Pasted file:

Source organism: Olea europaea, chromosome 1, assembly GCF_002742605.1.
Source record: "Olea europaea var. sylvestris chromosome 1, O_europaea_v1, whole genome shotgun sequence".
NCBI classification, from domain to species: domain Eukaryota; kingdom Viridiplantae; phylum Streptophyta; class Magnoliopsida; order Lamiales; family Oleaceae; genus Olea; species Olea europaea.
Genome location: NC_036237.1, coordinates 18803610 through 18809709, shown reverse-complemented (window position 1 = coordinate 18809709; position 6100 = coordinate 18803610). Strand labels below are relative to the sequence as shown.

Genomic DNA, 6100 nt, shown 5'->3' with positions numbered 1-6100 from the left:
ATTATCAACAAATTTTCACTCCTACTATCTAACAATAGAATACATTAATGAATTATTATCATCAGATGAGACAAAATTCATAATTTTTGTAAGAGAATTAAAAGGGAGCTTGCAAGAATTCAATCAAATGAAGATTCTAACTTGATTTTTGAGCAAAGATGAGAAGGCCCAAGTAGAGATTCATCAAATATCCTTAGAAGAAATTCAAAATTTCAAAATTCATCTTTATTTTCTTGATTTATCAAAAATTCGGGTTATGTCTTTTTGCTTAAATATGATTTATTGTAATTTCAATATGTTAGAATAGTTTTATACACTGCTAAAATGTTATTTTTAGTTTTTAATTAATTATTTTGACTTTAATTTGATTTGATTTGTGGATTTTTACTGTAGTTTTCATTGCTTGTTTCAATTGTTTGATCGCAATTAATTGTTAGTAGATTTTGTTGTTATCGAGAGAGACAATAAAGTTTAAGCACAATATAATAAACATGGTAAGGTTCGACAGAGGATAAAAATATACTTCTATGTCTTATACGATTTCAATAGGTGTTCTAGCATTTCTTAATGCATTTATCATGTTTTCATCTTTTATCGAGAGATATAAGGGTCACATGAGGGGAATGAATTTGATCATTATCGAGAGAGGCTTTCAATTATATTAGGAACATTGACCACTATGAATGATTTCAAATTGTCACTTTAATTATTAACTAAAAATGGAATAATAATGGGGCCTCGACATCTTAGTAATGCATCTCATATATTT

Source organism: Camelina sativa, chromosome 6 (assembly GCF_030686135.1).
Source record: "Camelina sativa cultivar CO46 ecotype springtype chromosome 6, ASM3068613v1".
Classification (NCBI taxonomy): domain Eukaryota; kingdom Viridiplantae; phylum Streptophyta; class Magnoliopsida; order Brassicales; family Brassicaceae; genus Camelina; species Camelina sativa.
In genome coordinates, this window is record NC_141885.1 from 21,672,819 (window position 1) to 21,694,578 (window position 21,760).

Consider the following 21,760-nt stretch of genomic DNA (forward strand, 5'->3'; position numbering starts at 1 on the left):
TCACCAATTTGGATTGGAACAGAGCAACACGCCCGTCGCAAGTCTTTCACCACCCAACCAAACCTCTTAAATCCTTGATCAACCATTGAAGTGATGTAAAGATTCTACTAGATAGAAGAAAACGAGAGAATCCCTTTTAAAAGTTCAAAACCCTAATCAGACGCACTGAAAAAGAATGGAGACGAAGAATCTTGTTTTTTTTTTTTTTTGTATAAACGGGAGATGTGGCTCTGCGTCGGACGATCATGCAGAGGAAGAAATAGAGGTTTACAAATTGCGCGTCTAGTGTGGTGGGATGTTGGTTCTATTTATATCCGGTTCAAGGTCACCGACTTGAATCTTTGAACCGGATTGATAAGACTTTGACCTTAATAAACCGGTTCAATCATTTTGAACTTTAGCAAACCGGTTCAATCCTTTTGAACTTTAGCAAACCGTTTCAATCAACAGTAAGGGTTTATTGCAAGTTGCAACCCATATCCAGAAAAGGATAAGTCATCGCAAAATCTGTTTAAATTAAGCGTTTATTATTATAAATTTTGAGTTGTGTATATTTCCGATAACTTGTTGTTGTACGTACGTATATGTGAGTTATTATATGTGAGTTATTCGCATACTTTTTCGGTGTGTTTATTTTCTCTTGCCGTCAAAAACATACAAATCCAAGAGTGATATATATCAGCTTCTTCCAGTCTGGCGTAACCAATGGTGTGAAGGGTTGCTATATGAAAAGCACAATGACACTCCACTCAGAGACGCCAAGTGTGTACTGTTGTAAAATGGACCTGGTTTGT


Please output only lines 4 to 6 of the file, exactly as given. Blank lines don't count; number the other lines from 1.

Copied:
Genome location: NC_036237.1, coordinates 18803610 through 18809709, shown reverse-complemented (window position 1 = coordinate 18809709; position 6100 = coordinate 18803610). Strand labels below are relative to the sequence as shown.

Genomic DNA, 6100 nt, shown 5'->3' with positions numbered 1-6100 from the left:
ATTATCAACAAATTTTCACTCCTACTATCTAACAATAGAATACATTAATGAATTATTATCATCAGATGAGACAAAATTCATAATTTTTGTAAGAGAATTAAAAGGGAGCTTGCAAGAATTCAATCAAATGAAGATTCTAACTTGATTTTTGAGCAAAGATGAGAAGGCCCAAGTAGAGATTCATCAAATATCCTTAGAAGAAATTCAAAATTTCAAAATTCATCTTTATTTTCTTGATTTATCAAAAATTCGGGTTATGTCTTTTTGCTTAAATATGATTTATTGTAATTTCAATATGTTAGAATAGTTTTATACACTGCTAAAATGTTATTTTTAGTTTTTAATTAATTATTTTGACTTTAATTTGATTTGATTTGTGGATTTTTACTGTAGTTTTCATTGCTTGTTTCAATTGTTTGATCGCAATTAATTGTTAGTAGATTTTGTTGTTATCGAGAGAGACAATAAAGTTTAAGCACAATATAATAAACATGGTAAGGTTCGACAGAGGATAAAAATATACTTCTATGTCTTATACGATTTCAATAGGTGTTCTAGCATTTCTTAATGCATTTATCATGTTTTCATCTTTTATCGAGAGATATAAGGGTCACATGAGGGGAATGAATTTGATCATTATCGAGAGAGGCTTTCAATTATATTAGGAACATTGACCACTATGAATGATTTCAAATTGTCACTTTAATTATTAACTAAAAATGGAATAATAATGGGGCCTCGACATCTTAGTAATGCATCTCATATATTT